Hog futures extended a decline to a two-month low on concern that demand for U.S. ham is slowing. Cattle prices were little changed.
Traders are concerned that ham demand for the Easter holiday on March 31 is already filled, said Lou Arens, a broker at PCI Advisory Services. Retailers typically stock up on the meat before the holiday. Wholesale ham fell 13 percent to 61.12 cents a pound on Feb. 13, the biggest decline since October 2010, government data show. Prices rose 2.7 percent yesterday.
“Everybody is kind of confused about where the demand is or if the Easter hams are bought or in the freezer,” Arens said in a telephone interview from Waucoma, Iowa.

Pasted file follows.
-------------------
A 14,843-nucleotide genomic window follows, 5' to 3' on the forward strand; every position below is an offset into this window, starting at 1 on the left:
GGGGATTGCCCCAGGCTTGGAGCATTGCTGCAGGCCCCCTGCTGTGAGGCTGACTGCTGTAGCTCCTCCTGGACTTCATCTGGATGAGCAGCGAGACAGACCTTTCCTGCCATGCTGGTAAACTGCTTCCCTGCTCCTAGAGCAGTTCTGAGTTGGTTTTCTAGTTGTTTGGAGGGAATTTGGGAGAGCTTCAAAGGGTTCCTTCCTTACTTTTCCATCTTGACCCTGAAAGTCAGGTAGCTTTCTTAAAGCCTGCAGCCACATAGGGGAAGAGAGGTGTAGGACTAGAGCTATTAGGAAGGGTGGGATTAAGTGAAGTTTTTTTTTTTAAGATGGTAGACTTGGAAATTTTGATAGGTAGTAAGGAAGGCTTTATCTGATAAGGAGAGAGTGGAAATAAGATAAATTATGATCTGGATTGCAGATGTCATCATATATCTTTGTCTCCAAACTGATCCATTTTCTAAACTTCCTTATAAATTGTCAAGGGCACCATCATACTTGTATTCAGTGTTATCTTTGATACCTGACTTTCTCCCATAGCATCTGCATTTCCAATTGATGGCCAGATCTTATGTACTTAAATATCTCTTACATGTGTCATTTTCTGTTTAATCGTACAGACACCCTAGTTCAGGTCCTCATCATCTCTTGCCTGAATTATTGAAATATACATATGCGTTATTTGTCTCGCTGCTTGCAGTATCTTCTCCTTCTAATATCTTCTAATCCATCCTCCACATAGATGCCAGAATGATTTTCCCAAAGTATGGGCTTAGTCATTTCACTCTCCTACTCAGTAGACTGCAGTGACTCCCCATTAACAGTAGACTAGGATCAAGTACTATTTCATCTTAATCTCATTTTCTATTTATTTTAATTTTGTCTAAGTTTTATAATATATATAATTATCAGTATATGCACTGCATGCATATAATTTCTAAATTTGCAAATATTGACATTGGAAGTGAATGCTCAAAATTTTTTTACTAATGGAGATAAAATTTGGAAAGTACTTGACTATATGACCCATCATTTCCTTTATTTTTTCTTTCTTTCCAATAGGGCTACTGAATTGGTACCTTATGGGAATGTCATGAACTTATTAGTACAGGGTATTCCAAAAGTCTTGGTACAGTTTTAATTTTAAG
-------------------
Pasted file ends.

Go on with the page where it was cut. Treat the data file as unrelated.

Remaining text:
Hog futures for April settlement fell 0.5 percent to 83.9 cents a pound at 10:08 a.m. on the Chicago Mercantile Exchange, after reaching 83.575, the lowest for the most-active contract since Dec. 10.
U.S. stockpiles of hams totaled 81.9 million pounds (37,149 metric tons) as of Dec. 31, the highest for the date since at least 1957, and 47 percent higher than a year earlier, government data show.
Cattle futures for April delivery climbed 0.1 percent to $1.2985 a pound.
Feeder-cattle futures for March settlement rose 0.3 percent to $1.4315 a pound.
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